Who does not love the softness of their partner’s skin however contrary to what you might think it has nothing to do with the new moisturizer that they bought?

It has more to do with the power of your own mind; as a new study found that ‘people are primed to perceive someone else’s skin as softer and smoother than their own.

A new study published in the Current Biology, conducted at the University of College London by Dr Antjie Gentsch who is the study author conducted a series of experiments on touch perception and found some interesting evidence.

Namely, “Social Softness Illusion” which is a term they coined which simply means that when you touch someone else’s skin and it tends to feel softer and smoother than when you touch your own, despite whether it actually is or not.

“What is intriguing about the illusion is its specificity. We found the illusion to be strongest when the stroking was applied intentionally and according to the optimal properties of the specialised system in the skin for receiving affective touch.”

The system which was specialized involved a certain type of nerves known as C tactile (CT) fibres, this is believed to be “That specialized system involves a certain class of nerves known as C tactile (CT) afferents, which are believed to be “specifically tuned to human caresses, giving rise to pleasant sensations,” explained the authors.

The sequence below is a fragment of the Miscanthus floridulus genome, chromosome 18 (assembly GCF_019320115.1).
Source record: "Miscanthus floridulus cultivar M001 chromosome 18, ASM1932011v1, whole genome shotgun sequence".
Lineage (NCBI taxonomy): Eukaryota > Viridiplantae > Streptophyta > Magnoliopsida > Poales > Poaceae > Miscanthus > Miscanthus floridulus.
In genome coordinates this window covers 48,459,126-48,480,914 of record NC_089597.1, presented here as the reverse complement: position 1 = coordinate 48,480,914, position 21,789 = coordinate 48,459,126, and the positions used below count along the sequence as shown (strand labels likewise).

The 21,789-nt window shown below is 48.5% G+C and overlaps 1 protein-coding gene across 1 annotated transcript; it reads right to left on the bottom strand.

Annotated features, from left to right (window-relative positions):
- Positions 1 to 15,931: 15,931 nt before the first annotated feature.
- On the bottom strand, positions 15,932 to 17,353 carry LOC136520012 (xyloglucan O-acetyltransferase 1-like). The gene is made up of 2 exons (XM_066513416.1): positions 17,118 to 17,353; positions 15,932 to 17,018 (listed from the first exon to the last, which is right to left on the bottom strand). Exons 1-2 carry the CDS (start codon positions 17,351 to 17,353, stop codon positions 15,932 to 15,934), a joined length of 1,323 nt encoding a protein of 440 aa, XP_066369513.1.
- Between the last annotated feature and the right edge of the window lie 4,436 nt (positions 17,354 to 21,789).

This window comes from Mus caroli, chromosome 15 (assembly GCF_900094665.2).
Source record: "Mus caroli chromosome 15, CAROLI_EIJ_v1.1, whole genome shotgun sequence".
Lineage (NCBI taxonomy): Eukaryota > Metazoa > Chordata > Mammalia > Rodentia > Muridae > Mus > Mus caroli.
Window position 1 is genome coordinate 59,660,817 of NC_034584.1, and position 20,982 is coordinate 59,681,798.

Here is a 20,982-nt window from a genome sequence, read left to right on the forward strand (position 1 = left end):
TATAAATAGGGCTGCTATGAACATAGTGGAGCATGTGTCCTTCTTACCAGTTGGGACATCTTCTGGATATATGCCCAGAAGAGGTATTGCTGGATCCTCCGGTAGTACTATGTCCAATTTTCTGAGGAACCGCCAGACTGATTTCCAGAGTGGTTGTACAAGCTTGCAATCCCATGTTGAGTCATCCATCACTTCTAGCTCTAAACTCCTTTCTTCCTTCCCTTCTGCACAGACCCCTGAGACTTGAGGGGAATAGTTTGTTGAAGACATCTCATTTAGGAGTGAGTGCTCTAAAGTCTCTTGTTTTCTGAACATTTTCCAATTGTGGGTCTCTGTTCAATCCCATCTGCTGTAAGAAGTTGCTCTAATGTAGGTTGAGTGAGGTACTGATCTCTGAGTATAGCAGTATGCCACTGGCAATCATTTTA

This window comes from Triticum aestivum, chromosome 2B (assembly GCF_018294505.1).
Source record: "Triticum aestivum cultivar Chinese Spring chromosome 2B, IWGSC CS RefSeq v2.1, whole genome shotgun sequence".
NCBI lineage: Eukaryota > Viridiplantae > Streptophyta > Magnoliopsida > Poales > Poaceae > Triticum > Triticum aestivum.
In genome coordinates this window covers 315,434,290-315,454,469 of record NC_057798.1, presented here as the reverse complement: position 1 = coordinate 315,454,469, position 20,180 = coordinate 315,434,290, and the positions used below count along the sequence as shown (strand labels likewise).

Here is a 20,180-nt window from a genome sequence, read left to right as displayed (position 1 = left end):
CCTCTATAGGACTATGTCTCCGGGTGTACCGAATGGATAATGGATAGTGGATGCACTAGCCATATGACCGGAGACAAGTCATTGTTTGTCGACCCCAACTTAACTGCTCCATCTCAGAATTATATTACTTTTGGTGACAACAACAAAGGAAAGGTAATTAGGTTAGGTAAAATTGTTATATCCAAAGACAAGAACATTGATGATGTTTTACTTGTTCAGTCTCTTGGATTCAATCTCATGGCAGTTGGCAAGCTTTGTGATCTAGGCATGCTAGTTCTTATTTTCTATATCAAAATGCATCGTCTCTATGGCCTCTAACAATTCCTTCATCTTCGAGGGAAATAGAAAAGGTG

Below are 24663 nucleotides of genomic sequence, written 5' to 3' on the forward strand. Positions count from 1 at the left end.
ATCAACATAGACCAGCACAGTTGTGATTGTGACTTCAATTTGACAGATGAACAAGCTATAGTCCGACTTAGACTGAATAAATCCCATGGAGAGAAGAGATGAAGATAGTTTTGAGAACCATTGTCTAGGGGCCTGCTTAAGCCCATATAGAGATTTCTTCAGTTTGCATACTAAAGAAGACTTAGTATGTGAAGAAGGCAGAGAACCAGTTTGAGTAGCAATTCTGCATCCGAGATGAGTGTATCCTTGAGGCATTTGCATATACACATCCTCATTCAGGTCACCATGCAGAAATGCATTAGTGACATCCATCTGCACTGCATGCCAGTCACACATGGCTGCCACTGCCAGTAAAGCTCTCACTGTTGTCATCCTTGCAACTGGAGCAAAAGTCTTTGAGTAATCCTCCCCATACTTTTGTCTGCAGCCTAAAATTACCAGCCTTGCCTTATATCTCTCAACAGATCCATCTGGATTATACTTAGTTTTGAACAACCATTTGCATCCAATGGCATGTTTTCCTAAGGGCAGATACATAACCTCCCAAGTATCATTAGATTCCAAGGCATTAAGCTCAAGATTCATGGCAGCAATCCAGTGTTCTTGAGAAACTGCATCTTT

However, the illusion only seemed to work when the study subjects were asked to touch someone else’s forearm rather than their own palm, as there are no CT vessels present under the skin.

As well as it did not work when the participants were asked to trail a piece of cotton over someone’s skin and their own, as the cotton felt equally as soft in neither circumstances.

Ever wondered why you are eager to touch one another?

Well the authors believe that the illusion may provide a clearer explanation as to why people are prone to touch.

Rewarding sensations we receive from touching and being touched by others makes us likely to seek out and reinforce our social bonds.”

Sources: Medical Daily, Current Biology

Alice Paulse